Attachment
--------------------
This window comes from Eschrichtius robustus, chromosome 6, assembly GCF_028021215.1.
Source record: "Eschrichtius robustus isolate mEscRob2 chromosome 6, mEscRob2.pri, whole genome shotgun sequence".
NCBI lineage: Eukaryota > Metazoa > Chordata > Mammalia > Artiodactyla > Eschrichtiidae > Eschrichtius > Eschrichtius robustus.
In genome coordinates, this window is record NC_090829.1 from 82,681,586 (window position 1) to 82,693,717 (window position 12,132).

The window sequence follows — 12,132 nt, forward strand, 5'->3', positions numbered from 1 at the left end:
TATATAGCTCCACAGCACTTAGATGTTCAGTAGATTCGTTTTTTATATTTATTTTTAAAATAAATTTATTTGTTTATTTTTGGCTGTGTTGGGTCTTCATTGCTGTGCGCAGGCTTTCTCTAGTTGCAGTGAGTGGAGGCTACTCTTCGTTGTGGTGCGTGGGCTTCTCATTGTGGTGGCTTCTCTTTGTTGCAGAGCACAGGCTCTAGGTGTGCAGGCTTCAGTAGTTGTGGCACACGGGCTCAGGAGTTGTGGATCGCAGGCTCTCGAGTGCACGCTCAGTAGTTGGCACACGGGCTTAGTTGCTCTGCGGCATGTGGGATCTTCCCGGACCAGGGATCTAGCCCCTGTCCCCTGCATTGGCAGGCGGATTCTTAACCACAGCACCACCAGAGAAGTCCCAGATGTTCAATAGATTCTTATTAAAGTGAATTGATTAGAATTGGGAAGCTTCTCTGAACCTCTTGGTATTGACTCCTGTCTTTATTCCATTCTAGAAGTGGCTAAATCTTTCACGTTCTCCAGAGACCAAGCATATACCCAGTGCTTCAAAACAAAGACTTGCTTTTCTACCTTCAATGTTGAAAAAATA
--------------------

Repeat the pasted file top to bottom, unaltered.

This window comes from Eschrichtius robustus, chromosome 6, assembly GCF_028021215.1.
Source record: "Eschrichtius robustus isolate mEscRob2 chromosome 6, mEscRob2.pri, whole genome shotgun sequence".
NCBI lineage: Eukaryota > Metazoa > Chordata > Mammalia > Artiodactyla > Eschrichtiidae > Eschrichtius > Eschrichtius robustus.
In genome coordinates, this window is record NC_090829.1 from 82,681,586 (window position 1) to 82,693,717 (window position 12,132).

The window sequence follows — 12,132 nt, forward strand, 5'->3', positions numbered from 1 at the left end:
TATATAGCTCCACAGCACTTAGATGTTCAGTAGATTCGTTTTTTATATTTATTTTTAAAATAAATTTATTTGTTTATTTTTGGCTGTGTTGGGTCTTCATTGCTGTGCGCAGGCTTTCTCTAGTTGCAGTGAGTGGAGGCTACTCTTCGTTGTGGTGCGTGGGCTTCTCATTGTGGTGGCTTCTCTTTGTTGCAGAGCACAGGCTCTAGGTGTGCAGGCTTCAGTAGTTGTGGCACACGGGCTCAGGAGTTGTGGATCGCAGGCTCTCGAGTGCACGCTCAGTAGTTGGCACACGGGCTTAGTTGCTCTGCGGCATGTGGGATCTTCCCGGACCAGGGATCTAGCCCCTGTCCCCTGCATTGGCAGGCGGATTCTTAACCACAGCACCACCAGAGAAGTCCCAGATGTTCAATAGATTCTTATTAAAGTGAATTGATTAGAATTGGGAAGCTTCTCTGAACCTCTTGGTATTGACTCCTGTCTTTATTCCATTCTAGAAGTGGCTAAATCTTTCACGTTCTCCAGAGACCAAGCATATACCCAGTGCTTCAAAACAAAGACTTGCTTTTCTACCTTCAATGTTGAAAAAATA